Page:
The poignant tale of the Quangel’s, Otto (Brendan Gleeson) and Anna (Emma Thompson), whose grieving transcends to embarking on a treacherous path of resistance. A period drama set in wartime Germany occupied by the Nazi regime, the story itself based on the 'Alone In Berlin' novel by Hans Fallada, which in turn was derived from real life events.
Cemented by the loss of their son, Hans (Louis Hoffman), through an amalgam of anger and grief the middle aged couple begin to rebel against the Nazi authority. They begin distributing anti-Hitler propaganda in public, a capital offence – punishable only by death. The cards themselves promote ideas that Hitler will in turn, kill the peoples own son’s like he had done to them.
Leading the investigation into their crimes is police inspector, Escherich (Daniel Bruhl) who begins pinpointing a city map with locations, where members of the public had handed the anti establishment literature in hopes of deciphering the postcards source. Despite his difficult position, the detective provides a subtle moral compass to the stories narrative - countering the sadistic nature of SS Officer Prall (Mikael Persbrandt)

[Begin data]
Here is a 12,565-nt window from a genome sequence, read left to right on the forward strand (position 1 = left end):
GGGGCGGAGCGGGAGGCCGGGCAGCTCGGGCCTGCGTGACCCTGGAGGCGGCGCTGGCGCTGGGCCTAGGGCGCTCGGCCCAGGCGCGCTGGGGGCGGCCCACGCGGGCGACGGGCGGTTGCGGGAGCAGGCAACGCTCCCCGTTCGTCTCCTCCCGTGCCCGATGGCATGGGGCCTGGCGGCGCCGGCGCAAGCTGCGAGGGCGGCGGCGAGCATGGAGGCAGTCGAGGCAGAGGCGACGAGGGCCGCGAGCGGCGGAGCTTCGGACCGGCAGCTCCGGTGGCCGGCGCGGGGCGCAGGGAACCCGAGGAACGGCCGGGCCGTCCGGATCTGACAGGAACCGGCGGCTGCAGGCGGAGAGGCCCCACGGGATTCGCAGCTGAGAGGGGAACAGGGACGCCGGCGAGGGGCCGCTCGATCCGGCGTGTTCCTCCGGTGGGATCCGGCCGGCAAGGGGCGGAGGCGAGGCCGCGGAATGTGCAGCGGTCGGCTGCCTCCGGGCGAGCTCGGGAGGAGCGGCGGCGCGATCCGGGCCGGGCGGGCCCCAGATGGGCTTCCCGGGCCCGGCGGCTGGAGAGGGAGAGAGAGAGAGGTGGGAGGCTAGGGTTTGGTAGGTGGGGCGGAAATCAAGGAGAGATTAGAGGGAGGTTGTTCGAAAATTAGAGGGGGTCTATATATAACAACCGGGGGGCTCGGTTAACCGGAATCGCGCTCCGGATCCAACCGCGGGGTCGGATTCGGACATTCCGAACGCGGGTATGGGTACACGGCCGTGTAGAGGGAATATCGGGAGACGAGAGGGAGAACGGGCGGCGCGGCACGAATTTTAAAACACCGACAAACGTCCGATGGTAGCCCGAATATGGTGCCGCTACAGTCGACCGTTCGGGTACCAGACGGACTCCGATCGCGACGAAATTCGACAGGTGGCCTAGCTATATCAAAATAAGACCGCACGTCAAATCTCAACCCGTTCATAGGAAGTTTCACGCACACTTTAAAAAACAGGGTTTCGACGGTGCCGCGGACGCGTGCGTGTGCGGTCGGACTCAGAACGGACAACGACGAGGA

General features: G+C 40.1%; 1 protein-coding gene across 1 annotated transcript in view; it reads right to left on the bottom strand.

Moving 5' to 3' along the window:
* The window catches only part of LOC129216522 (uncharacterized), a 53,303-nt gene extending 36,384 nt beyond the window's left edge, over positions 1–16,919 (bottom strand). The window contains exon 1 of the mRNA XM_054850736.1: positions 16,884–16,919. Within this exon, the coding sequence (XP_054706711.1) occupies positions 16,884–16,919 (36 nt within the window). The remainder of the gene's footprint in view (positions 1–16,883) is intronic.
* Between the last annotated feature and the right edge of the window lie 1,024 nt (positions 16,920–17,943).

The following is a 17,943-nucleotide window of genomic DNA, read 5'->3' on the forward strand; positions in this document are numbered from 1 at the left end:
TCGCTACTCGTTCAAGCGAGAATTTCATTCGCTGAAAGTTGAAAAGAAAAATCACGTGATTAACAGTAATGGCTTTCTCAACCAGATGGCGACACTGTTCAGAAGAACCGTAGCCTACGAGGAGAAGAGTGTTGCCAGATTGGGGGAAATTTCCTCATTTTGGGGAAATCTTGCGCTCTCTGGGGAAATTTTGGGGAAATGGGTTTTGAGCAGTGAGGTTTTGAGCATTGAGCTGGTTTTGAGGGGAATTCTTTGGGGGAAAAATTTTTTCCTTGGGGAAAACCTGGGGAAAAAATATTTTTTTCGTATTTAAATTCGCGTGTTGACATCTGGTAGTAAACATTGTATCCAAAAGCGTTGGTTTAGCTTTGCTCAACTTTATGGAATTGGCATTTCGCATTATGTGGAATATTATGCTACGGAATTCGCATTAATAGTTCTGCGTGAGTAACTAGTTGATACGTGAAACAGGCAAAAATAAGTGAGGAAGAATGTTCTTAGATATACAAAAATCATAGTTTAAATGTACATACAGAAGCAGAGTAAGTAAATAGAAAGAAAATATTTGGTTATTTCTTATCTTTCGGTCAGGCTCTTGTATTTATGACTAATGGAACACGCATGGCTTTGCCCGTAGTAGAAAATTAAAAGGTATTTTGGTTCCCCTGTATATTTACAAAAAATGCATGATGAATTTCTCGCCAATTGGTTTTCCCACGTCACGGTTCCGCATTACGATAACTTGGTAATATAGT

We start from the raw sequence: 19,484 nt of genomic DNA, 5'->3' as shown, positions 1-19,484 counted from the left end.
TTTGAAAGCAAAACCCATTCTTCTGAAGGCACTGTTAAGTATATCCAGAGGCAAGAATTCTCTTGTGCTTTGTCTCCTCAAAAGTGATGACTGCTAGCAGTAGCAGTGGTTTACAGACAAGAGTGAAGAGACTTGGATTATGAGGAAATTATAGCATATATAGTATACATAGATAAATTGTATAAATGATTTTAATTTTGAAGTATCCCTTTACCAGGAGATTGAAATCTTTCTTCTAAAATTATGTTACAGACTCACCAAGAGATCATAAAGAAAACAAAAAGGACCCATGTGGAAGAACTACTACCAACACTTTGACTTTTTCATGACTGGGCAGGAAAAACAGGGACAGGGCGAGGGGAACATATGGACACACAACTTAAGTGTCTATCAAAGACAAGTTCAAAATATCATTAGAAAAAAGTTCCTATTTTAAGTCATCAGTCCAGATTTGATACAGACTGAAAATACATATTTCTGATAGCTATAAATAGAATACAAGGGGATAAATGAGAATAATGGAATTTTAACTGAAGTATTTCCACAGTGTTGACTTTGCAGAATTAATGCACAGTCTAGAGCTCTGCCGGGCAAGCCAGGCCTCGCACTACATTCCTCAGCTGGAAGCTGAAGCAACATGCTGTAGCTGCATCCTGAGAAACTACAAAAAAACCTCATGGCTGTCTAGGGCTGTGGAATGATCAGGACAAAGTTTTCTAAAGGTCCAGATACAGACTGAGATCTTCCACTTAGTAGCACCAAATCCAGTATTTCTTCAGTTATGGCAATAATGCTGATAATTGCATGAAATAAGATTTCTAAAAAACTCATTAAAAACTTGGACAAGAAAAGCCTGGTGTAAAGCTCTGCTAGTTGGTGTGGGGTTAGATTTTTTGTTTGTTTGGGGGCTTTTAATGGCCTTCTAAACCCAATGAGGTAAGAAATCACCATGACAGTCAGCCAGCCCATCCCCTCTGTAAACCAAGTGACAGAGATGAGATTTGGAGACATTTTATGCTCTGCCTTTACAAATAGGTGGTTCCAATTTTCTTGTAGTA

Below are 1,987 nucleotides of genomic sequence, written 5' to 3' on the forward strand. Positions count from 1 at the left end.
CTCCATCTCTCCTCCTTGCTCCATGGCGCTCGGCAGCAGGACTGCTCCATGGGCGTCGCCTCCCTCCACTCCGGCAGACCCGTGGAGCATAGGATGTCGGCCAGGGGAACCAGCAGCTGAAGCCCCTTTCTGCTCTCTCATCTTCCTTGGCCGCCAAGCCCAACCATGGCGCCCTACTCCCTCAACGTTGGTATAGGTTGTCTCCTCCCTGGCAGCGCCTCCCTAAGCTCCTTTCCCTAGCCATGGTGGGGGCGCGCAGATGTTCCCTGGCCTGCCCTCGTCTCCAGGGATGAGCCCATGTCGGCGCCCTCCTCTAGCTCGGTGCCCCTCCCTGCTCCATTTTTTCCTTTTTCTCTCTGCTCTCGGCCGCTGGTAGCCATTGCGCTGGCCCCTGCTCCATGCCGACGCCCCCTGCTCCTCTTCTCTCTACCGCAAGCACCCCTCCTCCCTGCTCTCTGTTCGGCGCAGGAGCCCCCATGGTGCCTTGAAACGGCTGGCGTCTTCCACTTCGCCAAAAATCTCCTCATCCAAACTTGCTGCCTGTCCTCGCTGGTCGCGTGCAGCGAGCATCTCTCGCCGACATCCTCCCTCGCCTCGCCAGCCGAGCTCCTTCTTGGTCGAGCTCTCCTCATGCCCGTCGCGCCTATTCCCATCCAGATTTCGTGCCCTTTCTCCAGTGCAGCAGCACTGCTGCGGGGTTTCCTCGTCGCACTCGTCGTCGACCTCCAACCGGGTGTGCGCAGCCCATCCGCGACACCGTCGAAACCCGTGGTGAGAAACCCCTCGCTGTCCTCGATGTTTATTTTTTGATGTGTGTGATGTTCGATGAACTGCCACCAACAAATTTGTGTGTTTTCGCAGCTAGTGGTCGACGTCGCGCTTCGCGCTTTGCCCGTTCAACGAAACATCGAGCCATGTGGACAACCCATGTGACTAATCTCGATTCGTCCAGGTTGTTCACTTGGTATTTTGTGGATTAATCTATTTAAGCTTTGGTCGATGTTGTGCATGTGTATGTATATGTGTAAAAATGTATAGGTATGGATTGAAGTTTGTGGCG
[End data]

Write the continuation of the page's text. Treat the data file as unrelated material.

The strength in the narrative lies with the simplicity in the couple’s effort of modest guerrilla warfare, prompts the audience with feelings of cathartic empowerment. However minuscule an act it was deemed to be originally, it grew to something great with meticulous organisation cautious execution and above all, a message that was the truth.
Renowned composer, Alexandre Desplat provides the film with a wonderful score in which heightens the palpably emotive peaks of the film. His previous works include; The Grand Budapest Hotel (2014), The Imitation Game (2014), Zero Dark Thirty (2012), The Kings of Speech (2010) and The Queen (2006). His work has lead him to work with diverse filmmaker's like Wes Anderson, Stephen Frears and Tom Hooper. He is known for seamlessly adapting to his respective director's aesthetic, which has been recognised in the form of both a Bafta and an Oscar, amongst copious nominations.
Utilising an effective combination of strong narrative, well structured acting and a emotive score ensemble, Alone in Berlin is worthy counterpart to the work on which it is based and is now in cinemas nationwide.